You gotta stand for something, or you'll fall for anything.

Remembering why we believe what we believe helps us keep actions in line with principles. These are typical atheistic positions on the most common challenges.


1. Humans have a history of making up convenient explanations for things unknown. For example, some had thought the sun to be a living god; others believed (and still do) the earth to be flat and the center of the universe. In short, explanations based on gods and heaven have been steadily replaced as new knowledge is gained. History suggests that remaining mysteries will be sufficiently explained in terms of familiar and rational forces rather than by supernatural ones. For example, many people believe that a superior being created life, while atheists believe that this is just another scientific phenomenon to which people have assigned a supernatural explanation.

2. Explain that 'Intelligent design' is just the awe of new experience or of overwhelming complexity. If a caveman is handed a modern camera, he would not guess that it was a result of step-by-step gains in knowledge over a very long time. It would seem inexplicable, magical, perhaps supernatural. 'The gods must have made it' may be a natural thought, but it would be wrong. Atheists believe that the intelligent design argument is like that of the caveman. Atheists do not believe in the supernatural, so we assign a scientific explanation to all phenomena.

3. Clearly define faith or belief: just because people believe that there is a god, and that they have felt that god personally, does not mean that everyone can do the same. Atheists believe that there are no gods and that gods are not a satisfactory final explanation of real phenomena, because a deity's existence or influence is untestable.

4. Recognize that religions, abstract from their gods, are important as social institutions. People clearly have an innate affinity for stories, akin to the popularity of movies, plays, legends, novels and ballads. Our willingness to believe in well-told stories (even supernatural ones) is a trait of human psychology. Religions influence behavior through scripture and tradition presented with or without explanations. Evolution has selected obedient societies based on religions with beneficial behavior. Self-destructive religions (and their adherents) die out. Atheists believe that the reality of gods plays no part in this explanation (although the reality of the idea of gods does).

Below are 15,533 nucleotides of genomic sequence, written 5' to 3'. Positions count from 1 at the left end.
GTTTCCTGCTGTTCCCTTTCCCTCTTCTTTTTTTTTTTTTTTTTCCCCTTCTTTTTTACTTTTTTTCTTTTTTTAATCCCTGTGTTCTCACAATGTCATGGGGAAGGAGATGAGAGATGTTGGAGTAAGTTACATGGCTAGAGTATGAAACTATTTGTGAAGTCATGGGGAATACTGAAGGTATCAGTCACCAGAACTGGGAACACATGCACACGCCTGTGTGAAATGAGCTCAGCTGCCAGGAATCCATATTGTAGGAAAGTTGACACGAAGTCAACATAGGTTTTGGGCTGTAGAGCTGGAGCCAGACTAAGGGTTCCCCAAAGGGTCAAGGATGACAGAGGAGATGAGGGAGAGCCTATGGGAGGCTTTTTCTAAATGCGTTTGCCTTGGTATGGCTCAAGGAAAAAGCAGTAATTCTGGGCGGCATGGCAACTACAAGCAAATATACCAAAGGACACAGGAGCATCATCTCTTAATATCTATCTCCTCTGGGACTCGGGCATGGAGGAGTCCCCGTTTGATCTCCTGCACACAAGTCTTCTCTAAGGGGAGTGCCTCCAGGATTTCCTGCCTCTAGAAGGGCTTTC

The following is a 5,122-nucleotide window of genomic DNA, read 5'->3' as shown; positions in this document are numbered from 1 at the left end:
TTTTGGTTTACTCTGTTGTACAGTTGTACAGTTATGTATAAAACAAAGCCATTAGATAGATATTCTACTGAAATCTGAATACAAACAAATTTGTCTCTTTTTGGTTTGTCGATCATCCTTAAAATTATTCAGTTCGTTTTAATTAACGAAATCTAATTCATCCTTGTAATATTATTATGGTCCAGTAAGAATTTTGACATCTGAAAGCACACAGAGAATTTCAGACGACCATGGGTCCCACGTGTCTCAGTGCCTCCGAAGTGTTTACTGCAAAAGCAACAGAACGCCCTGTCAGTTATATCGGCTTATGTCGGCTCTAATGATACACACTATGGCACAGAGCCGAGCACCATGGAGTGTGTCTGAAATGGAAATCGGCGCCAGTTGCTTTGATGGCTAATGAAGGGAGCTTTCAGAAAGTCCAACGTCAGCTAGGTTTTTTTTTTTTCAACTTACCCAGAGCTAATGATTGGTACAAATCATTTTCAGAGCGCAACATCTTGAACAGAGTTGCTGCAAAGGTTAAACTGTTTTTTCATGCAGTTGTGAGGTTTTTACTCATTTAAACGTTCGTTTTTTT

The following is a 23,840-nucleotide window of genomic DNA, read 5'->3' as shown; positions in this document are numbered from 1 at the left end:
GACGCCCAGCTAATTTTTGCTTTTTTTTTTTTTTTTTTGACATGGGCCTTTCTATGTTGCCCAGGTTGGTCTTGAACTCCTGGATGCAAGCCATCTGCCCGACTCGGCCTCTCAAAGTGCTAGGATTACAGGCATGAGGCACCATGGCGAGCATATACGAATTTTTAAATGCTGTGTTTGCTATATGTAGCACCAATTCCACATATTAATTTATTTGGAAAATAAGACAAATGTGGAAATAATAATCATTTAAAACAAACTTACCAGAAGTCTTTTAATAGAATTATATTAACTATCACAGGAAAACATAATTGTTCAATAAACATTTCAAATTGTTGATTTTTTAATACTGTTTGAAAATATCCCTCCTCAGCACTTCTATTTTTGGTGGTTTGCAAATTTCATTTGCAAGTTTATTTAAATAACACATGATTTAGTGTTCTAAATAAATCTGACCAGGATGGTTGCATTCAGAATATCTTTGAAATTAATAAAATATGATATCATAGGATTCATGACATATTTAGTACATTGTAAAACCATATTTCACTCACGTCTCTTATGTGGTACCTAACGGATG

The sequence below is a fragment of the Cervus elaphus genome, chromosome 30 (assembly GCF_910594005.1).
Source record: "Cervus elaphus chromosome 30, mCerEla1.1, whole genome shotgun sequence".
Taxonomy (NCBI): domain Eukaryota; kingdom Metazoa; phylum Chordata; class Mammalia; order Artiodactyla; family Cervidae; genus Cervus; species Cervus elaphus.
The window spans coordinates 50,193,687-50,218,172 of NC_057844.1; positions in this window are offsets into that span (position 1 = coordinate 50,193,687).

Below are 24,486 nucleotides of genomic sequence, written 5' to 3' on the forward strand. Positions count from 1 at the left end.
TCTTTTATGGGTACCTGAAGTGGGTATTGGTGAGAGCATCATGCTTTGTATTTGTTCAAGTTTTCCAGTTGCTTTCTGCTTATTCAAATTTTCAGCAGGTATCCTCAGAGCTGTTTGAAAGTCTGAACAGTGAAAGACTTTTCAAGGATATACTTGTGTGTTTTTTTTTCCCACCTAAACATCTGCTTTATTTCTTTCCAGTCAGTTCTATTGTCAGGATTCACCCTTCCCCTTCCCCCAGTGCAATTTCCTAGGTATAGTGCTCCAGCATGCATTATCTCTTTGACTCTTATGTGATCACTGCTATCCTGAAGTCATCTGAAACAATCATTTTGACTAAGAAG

5. Clarify that to give up on the gods does not mean you give up on morals. Atheists simply accept responsibility for the moral code by which they live their lives. If you are feeling confrontational, contrast this sharply to the practice of blindly accepting the moral code of an old book.

6. Where did the universe come from? Offering God as an explanation is problematic as it begs the question "Where did God come from?" Atheists admit this may be an unsound argument because it is conceivable that the apparent law of causality may break down at universal scales, just as 'fundamental' laws have been observed to break down at quantum scales. This provides an out for God, in that God needs no independent creator. It also provides an out for the non-existence of God, in that a universe without God would also need no creator. Ultimately, the origin of the universe (or the separation between nature and God) devolves into a question of faith.

7. Point out that Monotheists are themselves atheists with respect to all deities except their own, and that atheists have just taken it one god further. ('We are all atheists about most of the gods societies have ever believed in -- some of us just go one god further.' - R. Dawkins.)

8. Explain that the idea of a personal, eternal, all-powerful God is incoherent. Everything we recognize as personality – the ability to perceive, to have sequences of thought, to have emotions and reactions, etc. – are all things that occur as changes over time. But God is supposed to be changeless and outside of time. So there cannot be a personal, eternal God; if God exists, he is either a finite creature or impersonal. So the God of the Bible, the Tanak, and the Qur'an cannot exist.

9. Try explaining the idea of space and time. According to science, space and time are what we call "The Planes of Existance." According to religious beliefs, God exists outside space and time and if this is the case, he cannot exist.


* Atheists are simply non-religious people. Strained definitions of atheists such as, "they don't believe in God" are fallacious. Which god is the god alluded to within that definition? Atheists are open to the idea that there is a reason why we are here, they just don't accept any human description of that reason.

* People are already atheists to most gods. Christians don't believe in Native American Gods. This is a good argument and cannot be refuted well. It may be more effective to compare the believer's god to an ancient god, like Zeus, who has no followers today.

* Highlight that many religious people afford themselves a questionable sense of comfort by believing in the existence of a non-physical being who watches people, listens to people, communicates with people, and extends help to people. Acknowledge that the fear of letting go of an imaginary friend could affect a person's outlook.